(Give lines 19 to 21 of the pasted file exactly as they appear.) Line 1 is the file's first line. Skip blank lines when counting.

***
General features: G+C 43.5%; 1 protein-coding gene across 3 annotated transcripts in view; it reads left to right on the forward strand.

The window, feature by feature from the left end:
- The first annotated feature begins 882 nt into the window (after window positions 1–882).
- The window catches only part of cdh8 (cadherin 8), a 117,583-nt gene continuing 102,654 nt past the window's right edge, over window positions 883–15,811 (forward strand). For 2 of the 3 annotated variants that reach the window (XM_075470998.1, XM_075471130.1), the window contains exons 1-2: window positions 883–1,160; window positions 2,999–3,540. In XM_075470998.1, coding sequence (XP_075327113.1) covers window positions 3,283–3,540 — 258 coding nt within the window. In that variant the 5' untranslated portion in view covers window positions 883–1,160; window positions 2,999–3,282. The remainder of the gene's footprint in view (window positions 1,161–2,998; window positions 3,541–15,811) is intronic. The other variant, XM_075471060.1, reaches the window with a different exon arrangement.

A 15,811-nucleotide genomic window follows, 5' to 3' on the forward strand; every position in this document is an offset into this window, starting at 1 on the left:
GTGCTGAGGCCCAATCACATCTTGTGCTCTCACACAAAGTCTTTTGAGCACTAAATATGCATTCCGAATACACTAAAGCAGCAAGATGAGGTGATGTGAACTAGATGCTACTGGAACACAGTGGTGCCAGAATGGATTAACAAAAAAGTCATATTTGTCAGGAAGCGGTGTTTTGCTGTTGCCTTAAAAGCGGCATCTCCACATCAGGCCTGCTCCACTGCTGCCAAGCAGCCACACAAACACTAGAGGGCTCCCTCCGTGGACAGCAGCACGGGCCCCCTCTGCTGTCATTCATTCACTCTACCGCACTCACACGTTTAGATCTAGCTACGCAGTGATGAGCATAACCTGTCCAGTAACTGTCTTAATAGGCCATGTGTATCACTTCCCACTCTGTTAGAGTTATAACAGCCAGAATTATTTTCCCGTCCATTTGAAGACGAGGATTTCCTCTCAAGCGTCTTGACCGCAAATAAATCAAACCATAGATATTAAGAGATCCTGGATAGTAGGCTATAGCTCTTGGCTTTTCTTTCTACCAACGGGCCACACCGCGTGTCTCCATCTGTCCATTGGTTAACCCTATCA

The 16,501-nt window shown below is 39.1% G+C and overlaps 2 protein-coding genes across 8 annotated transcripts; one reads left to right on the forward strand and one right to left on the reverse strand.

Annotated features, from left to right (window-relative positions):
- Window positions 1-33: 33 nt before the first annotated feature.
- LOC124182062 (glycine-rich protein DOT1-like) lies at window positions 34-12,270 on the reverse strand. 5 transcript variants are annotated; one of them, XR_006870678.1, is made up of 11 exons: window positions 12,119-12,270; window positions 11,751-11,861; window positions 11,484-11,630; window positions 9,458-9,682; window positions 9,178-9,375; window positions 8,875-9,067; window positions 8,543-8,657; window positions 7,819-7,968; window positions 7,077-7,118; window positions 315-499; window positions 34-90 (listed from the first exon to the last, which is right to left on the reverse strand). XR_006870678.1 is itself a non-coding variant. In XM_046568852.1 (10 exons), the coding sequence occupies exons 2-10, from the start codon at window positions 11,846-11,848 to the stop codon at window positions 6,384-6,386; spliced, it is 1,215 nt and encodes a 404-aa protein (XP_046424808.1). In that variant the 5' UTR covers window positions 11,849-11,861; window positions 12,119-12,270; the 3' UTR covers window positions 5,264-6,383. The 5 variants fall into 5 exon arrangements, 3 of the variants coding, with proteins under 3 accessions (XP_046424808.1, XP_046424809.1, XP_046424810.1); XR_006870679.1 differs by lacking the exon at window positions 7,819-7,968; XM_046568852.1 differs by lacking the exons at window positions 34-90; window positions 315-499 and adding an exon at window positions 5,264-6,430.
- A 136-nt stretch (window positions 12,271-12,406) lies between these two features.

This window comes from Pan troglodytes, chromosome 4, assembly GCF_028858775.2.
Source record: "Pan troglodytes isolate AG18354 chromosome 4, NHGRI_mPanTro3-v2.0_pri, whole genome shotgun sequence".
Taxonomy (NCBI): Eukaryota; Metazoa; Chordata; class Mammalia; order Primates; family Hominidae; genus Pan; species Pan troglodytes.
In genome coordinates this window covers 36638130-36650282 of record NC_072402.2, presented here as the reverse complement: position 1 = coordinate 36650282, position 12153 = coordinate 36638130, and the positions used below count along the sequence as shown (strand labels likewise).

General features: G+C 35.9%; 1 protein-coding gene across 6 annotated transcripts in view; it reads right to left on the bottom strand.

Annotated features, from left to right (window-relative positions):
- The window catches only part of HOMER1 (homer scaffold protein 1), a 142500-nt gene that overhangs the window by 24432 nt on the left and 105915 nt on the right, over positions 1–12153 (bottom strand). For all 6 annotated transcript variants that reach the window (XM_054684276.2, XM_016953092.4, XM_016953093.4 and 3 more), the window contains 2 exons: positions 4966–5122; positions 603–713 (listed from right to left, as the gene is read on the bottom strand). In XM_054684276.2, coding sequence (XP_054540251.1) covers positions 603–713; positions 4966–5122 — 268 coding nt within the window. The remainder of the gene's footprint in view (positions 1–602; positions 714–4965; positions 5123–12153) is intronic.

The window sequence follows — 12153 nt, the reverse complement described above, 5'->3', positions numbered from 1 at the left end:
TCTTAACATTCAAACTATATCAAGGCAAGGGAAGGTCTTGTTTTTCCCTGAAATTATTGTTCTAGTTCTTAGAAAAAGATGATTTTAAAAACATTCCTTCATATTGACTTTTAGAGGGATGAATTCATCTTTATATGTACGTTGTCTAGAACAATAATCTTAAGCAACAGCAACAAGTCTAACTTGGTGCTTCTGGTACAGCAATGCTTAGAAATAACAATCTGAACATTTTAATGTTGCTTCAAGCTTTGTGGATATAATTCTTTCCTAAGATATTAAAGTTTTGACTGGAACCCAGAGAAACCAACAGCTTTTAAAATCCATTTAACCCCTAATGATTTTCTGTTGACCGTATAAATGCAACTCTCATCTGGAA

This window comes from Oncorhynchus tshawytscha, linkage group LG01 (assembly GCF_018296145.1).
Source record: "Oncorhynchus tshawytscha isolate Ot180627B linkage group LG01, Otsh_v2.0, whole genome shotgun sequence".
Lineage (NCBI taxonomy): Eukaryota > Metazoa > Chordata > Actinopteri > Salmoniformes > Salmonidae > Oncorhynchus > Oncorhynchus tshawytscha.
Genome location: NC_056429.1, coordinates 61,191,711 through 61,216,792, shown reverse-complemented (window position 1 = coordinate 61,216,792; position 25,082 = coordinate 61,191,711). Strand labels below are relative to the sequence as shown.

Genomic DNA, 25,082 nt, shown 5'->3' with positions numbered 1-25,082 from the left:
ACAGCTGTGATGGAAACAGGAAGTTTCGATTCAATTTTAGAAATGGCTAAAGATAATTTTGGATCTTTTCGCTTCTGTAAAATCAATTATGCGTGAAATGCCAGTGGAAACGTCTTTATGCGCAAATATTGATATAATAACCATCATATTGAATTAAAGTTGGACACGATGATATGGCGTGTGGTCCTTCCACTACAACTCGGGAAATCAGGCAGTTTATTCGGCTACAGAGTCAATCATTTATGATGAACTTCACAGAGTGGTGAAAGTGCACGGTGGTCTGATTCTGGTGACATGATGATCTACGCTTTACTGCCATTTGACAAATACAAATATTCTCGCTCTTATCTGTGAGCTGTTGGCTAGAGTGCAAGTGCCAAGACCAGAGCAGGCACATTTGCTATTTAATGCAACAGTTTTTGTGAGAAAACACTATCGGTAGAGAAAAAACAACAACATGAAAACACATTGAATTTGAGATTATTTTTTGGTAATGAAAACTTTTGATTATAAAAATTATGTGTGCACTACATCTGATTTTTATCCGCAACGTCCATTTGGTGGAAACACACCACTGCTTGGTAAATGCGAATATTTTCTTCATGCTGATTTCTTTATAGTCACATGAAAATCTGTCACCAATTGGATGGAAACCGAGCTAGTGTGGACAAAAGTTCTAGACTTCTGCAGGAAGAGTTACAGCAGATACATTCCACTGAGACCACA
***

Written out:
The window sequence follows — 12153 nt, the reverse complement described above, 5'->3', positions numbered from 1 at the left end:
TCTTAACATTCAAACTATATCAAGGCAAGGGAAGGTCTTGTTTTTCCCTGAAATTATTGTTCTAGTTCTTAGAAAAAGATGATTTTAAAAACATTCCTTCATATTGACTTTTAGAGGGATGAATTCATCTTTATATGTACGTTGTCTAGAACAATAATCTTAAGCAACAGCAACAAGTCTAACTTGGTGCTTCTGGTACAGCAATGCTTAGAAATAACAATCTGAACATTTTAATGTTGCTTCAAGCTTTGTGGATATAATTCTTTCCTAAGATATTAAAGTTTTGACTGGAACCCAGAGAAACCAACAGCTTTTAAAATCCATTTAACCCCTAATGATTTTCTGTTGACCGTATAAATGCAACTCTCATCTGGAA

This window comes from Oncorhynchus tshawytscha, linkage group LG01 (assembly GCF_018296145.1).